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Imagine them going through synth pop in the ’80s

May 15th, 2024

Paul Weller has shared he believes that The Beatles split at the “right time.”

The Modfather and former frontman of The Jam – who is set to release ‘66′, his 17th solo album and 28th studio LP in total since launching his career back in 1977 – spoke to Mojo, and recalled the impact The Beatles had on him when growing up.

“Mum and Dad had old rock ‘n’ roll records by Chuck Berry, Little Richard and Elvis, which I loved, but The Beatles… It isn’t an exaggeration to say they changed the world for many, many people, me included,” he said.

He continued: “They made me see other possibilities. They made me think of other things in this life, that there wasn’t just this little town, there was a world beyond the city walls and I wanted to be a part of it, to see and feel and experience. The Beatles made life possible to explore for normal people… People like me.

The Beatles pose together during a press call to promote their performance of the song ‘All You Need Is Love’ as part of the ‘Our World’ worldwide satellite broadcast, at Abbey Road Studios in London, 24th June 1967. CREDIT: Ivan Keeman/Redferns/Getty Images

“That anticipation of hearing the next record… Where are they going next? You’re sitting on the boat or the plane with them, and even though I’ll never get near to it, The Beatles set the benchmark for the right approach to music. You move on, you experiment, and it has to be said, The Beatles broke up at the right time. I was devastated back then, but I’m glad they did now. Imagine them going through synth pop in the ‘8os. It would have been shocking.”

The Beatles are the biggest selling band of all time, selling over 500 million records. Throughout the span of their career, the have released 12 studio albums (17 in the US), 5 live albums, 51 compilation albums, 36 extended plays (EPs), 63 singles, 17 box sets, 22 video albums and 53 music videos.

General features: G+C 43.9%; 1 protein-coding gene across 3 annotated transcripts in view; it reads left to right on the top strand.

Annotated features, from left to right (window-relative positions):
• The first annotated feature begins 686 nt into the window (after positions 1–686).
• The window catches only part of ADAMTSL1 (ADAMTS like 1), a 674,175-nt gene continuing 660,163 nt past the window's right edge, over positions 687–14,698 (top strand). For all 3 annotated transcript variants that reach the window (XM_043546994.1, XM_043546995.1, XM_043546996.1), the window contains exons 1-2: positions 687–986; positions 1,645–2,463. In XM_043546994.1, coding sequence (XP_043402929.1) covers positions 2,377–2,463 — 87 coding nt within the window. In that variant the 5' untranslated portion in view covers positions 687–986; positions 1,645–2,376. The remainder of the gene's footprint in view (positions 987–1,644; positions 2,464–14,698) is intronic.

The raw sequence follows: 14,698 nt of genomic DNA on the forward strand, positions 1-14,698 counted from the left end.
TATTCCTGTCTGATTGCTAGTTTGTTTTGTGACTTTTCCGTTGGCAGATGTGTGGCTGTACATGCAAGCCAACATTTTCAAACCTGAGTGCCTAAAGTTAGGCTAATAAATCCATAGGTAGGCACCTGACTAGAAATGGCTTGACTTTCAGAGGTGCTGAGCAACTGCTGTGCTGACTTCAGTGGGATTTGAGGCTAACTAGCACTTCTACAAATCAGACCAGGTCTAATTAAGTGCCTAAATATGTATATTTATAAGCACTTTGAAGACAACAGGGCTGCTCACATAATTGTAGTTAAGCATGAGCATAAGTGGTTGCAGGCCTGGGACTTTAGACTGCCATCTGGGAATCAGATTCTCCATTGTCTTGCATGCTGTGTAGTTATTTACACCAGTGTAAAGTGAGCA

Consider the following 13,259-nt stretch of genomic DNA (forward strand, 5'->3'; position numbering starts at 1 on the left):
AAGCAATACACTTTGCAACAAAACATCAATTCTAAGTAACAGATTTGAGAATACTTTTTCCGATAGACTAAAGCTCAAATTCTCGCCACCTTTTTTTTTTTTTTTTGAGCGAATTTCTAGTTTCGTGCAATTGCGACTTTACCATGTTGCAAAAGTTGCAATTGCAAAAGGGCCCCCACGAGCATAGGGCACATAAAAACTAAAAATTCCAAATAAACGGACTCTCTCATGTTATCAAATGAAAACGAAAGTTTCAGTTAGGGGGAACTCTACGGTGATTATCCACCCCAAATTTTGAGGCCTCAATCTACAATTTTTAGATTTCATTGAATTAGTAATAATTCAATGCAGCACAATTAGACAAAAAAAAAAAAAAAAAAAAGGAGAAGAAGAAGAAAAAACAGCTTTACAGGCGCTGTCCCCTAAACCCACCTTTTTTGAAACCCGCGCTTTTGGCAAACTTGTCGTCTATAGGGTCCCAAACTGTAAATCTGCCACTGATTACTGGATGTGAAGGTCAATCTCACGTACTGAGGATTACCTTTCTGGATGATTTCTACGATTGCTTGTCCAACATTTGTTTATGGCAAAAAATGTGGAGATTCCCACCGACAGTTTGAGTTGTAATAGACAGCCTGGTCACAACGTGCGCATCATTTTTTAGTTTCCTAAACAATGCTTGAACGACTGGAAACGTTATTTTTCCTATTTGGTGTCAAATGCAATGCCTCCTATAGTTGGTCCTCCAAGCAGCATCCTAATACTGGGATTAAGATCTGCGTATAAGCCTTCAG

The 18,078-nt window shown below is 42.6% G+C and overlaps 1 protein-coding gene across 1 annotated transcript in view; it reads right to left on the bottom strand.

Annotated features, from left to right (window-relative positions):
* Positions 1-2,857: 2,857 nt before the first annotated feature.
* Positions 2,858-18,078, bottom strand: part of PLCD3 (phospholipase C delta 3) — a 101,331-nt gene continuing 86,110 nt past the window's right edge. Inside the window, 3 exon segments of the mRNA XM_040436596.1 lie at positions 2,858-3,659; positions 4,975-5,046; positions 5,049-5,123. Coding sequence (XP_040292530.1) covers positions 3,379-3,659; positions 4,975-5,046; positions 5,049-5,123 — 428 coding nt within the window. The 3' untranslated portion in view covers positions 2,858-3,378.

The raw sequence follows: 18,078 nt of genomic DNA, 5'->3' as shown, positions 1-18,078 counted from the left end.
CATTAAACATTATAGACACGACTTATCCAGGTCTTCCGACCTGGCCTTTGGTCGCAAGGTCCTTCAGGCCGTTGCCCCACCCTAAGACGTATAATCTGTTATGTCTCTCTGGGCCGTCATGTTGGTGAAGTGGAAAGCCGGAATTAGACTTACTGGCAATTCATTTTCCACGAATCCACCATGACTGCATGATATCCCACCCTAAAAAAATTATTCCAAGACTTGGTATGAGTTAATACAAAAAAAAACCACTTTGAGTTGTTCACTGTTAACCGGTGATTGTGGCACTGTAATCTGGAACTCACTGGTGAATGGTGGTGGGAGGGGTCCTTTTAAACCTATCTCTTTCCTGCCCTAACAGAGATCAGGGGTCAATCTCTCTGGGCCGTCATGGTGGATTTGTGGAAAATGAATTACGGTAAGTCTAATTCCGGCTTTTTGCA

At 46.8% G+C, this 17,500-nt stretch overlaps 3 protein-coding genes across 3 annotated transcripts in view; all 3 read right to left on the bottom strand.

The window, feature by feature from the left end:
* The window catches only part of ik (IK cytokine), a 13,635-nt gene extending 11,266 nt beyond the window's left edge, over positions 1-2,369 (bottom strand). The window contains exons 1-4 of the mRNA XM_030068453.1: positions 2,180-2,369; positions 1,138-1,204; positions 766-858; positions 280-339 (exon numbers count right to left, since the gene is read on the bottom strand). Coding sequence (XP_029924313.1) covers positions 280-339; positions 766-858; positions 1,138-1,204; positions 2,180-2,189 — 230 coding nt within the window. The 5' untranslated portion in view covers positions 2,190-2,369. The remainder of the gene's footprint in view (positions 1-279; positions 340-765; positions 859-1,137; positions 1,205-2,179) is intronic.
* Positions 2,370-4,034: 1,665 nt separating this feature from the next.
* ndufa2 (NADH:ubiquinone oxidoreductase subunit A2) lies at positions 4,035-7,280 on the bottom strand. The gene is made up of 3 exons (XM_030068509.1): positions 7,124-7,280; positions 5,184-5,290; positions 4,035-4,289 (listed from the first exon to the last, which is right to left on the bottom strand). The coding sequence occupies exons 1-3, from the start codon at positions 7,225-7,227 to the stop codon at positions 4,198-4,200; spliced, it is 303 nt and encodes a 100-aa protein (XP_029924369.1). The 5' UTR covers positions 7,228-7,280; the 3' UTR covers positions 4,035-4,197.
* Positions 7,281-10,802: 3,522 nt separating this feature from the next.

They parted ways on April 10, 1970. A month after they spilt, their film Let It Be was released. After being asked by NME in an interview if the split soured the atmosphere of the film’s premiere, the filmmaker Michael Lindsay-Hogg, said: “I think it did colour the perception at the time because people thought of it as the break-up movie – which it wasn’t… It wasn’t promoted that way… it wasn’t really promoted at all because it was collateral damage to the break-up.”

The Beatles on their arrival in London following a tour of Australia in 1962
The Beatles on their arrival in London following a tour of Australia in 1962. CREDIT: Fox Photos/Getty Images

Ringo Starr recently said there is “not a lot of joy” in The Beatles documentary Let It Be, ahead of its imminent re-release.

NME exclusively announced that Disney+ were to release a restored version of the 1970 film last month. 

In an interview with Associated Press, Starr gave his view on the restored version of the doc. “I think Peter Jackson has done an incredible job,” he said. “For me, not a lot of joy in it. It’s from the point of view of the director, and that was up to him. We found 56 hours of unused tape, we found it and Peter Jackson put his heart and soul into it and it works really well. It’s great because you’ll get another chance to see us on the roof.”

Elsewhere, David Gilmour admitted he found The Beatles‘ Get Back documentary a “hard watch”. The Pink Floyd guitarist made the comments in a print intervie with Uncut (via, where he spoke about the Peter Jackson-directed documentary released in 2021.

“Paul being domineering and and John ducking back because of the moment he was in at the time and George leaving and coming back. Horrible, really, I mean it’s lovely for us to watch, but I’m surprised Paul allowed it,” he said.

In other news, Starr recently revealed that The Beatles wouldn’t have made as many records had it not been for “workaholic” Paul McCartney.

This content was originally sourced and posted at NME »
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